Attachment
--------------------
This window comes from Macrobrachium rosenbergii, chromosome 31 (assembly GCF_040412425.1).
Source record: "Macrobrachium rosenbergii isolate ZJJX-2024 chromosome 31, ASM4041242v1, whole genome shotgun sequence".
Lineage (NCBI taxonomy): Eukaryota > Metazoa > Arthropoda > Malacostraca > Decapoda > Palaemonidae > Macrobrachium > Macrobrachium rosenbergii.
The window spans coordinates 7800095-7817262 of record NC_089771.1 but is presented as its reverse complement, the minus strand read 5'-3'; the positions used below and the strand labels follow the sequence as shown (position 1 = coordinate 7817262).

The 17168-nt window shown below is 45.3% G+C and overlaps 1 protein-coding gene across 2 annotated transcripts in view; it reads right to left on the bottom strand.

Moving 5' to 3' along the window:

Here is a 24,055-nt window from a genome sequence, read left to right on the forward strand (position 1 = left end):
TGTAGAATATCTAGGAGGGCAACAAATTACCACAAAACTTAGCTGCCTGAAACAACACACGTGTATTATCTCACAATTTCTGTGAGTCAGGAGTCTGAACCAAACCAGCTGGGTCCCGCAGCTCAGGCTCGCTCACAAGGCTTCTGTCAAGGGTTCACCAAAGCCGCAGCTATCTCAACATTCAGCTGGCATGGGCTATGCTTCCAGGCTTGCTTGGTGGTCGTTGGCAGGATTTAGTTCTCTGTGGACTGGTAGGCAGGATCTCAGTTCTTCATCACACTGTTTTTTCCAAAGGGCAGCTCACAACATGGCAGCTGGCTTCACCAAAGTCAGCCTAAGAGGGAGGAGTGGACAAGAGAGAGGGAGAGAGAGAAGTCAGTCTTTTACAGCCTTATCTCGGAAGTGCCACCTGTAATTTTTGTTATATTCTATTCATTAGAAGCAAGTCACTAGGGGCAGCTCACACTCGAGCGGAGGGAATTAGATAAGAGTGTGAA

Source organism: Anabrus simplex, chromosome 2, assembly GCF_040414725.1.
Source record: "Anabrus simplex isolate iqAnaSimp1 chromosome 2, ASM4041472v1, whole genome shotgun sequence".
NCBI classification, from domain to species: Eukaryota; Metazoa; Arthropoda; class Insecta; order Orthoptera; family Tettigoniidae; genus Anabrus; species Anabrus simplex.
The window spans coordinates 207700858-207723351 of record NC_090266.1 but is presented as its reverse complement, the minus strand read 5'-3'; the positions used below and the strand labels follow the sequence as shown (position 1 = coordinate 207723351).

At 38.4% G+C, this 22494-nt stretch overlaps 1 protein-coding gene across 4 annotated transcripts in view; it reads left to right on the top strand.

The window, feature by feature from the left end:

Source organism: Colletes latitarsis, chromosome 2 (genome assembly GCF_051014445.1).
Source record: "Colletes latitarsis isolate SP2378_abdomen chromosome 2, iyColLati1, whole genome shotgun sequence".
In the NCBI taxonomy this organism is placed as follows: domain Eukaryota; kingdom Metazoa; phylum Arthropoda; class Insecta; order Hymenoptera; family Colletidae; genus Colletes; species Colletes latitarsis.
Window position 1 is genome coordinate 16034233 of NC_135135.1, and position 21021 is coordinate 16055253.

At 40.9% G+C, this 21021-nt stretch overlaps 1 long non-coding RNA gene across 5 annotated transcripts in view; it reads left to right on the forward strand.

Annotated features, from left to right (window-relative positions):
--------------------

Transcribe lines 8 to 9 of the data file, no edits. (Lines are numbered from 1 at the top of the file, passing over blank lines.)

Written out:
TGTAGAATATCTAGGAGGGCAACAAATTACCACAAAACTTAGCTGCCTGAAACAACACACGTGTATTATCTCACAATTTCTGTGAGTCAGGAGTCTGAACCAAACCAGCTGGGTCCCGCAGCTCAGGCTCGCTCACAAGGCTTCTGTCAAGGGTTCACCAAAGCCGCAGCTATCTCAACATTCAGCTGGCATGGGCTATGCTTCCAGGCTTGCTTGGTGGTCGTTGGCAGGATTTAGTTCTCTGTGGACTGGTAGGCAGGATCTCAGTTCTTCATCACACTGTTTTTTCCAAAGGGCAGCTCACAACATGGCAGCTGGCTTCACCAAAGTCAGCCTAAGAGGGAGGAGTGGACAAGAGAGAGGGAGAGAGAGAAGTCAGTCTTTTACAGCCTTATCTCGGAAGTGCCACCTGTAATTTTTGTTATATTCTATTCATTAGAAGCAAGTCACTAGGGGCAGCTCACACTCGAGCGGAGGGAATTAGATAAGAGTGTGAA

Source organism: Anabrus simplex, chromosome 2, assembly GCF_040414725.1.